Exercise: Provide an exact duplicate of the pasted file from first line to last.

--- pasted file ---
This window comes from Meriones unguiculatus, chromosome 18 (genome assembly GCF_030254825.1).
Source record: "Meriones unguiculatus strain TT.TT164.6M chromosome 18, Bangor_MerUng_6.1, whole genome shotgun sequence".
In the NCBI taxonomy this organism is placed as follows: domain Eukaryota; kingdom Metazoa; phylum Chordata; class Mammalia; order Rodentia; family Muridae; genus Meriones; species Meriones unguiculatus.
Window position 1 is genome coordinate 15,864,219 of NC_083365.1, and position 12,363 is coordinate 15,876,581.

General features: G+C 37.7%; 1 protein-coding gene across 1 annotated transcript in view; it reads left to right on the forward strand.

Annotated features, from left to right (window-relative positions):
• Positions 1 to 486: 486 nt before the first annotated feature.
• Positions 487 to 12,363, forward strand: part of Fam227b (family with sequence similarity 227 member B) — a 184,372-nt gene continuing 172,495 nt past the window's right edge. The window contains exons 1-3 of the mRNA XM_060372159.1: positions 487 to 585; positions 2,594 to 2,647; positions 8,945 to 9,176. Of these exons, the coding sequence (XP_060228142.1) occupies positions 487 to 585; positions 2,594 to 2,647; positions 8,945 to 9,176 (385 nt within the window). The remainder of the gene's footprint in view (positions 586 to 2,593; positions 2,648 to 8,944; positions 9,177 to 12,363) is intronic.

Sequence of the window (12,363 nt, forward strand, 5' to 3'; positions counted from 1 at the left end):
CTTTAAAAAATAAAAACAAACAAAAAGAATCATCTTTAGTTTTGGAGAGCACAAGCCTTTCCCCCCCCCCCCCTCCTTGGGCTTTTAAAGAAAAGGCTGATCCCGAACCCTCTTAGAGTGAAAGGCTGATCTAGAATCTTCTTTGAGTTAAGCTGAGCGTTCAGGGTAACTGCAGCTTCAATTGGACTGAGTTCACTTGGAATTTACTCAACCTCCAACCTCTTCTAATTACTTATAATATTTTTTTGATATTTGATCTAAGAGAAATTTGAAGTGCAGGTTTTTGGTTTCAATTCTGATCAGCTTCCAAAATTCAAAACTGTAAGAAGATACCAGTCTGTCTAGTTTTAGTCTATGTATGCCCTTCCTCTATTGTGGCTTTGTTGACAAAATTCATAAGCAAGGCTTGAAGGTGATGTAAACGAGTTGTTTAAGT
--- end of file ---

This window comes from Meriones unguiculatus, chromosome 18 (genome assembly GCF_030254825.1).
Source record: "Meriones unguiculatus strain TT.TT164.6M chromosome 18, Bangor_MerUng_6.1, whole genome shotgun sequence".
In the NCBI taxonomy this organism is placed as follows: domain Eukaryota; kingdom Metazoa; phylum Chordata; class Mammalia; order Rodentia; family Muridae; genus Meriones; species Meriones unguiculatus.
Window position 1 is genome coordinate 15,864,219 of NC_083365.1, and position 12,363 is coordinate 15,876,581.

General features: G+C 37.7%; 1 protein-coding gene across 1 annotated transcript in view; it reads left to right on the forward strand.

Annotated features, from left to right (window-relative positions):
• Positions 1 to 486: 486 nt before the first annotated feature.
• Positions 487 to 12,363, forward strand: part of Fam227b (family with sequence similarity 227 member B) — a 184,372-nt gene continuing 172,495 nt past the window's right edge. The window contains exons 1-3 of the mRNA XM_060372159.1: positions 487 to 585; positions 2,594 to 2,647; positions 8,945 to 9,176. Of these exons, the coding sequence (XP_060228142.1) occupies positions 487 to 585; positions 2,594 to 2,647; positions 8,945 to 9,176 (385 nt within the window). The remainder of the gene's footprint in view (positions 586 to 2,593; positions 2,648 to 8,944; positions 9,177 to 12,363) is intronic.

Sequence of the window (12,363 nt, forward strand, 5' to 3'; positions counted from 1 at the left end):
CTTTAAAAAATAAAAACAAACAAAAAGAATCATCTTTAGTTTTGGAGAGCACAAGCCTTTCCCCCCCCCCCCCTCCTTGGGCTTTTAAAGAAAAGGCTGATCCCGAACCCTCTTAGAGTGAAAGGCTGATCTAGAATCTTCTTTGAGTTAAGCTGAGCGTTCAGGGTAACTGCAGCTTCAATTGGACTGAGTTCACTTGGAATTTACTCAACCTCCAACCTCTTCTAATTACTTATAATATTTTTTTGATATTTGATCTAAGAGAAATTTGAAGTGCAGGTTTTTGGTTTCAATTCTGATCAGCTTCCAAAATTCAAAACTGTAAGAAGATACCAGTCTGTCTAGTTTTAGTCTATGTATGCCCTTCCTCTATTGTGGCTTTGTTGACAAAATTCATAAGCAAGGCTTGAAGGTGATGTAAACGAGTTGTTTAAGT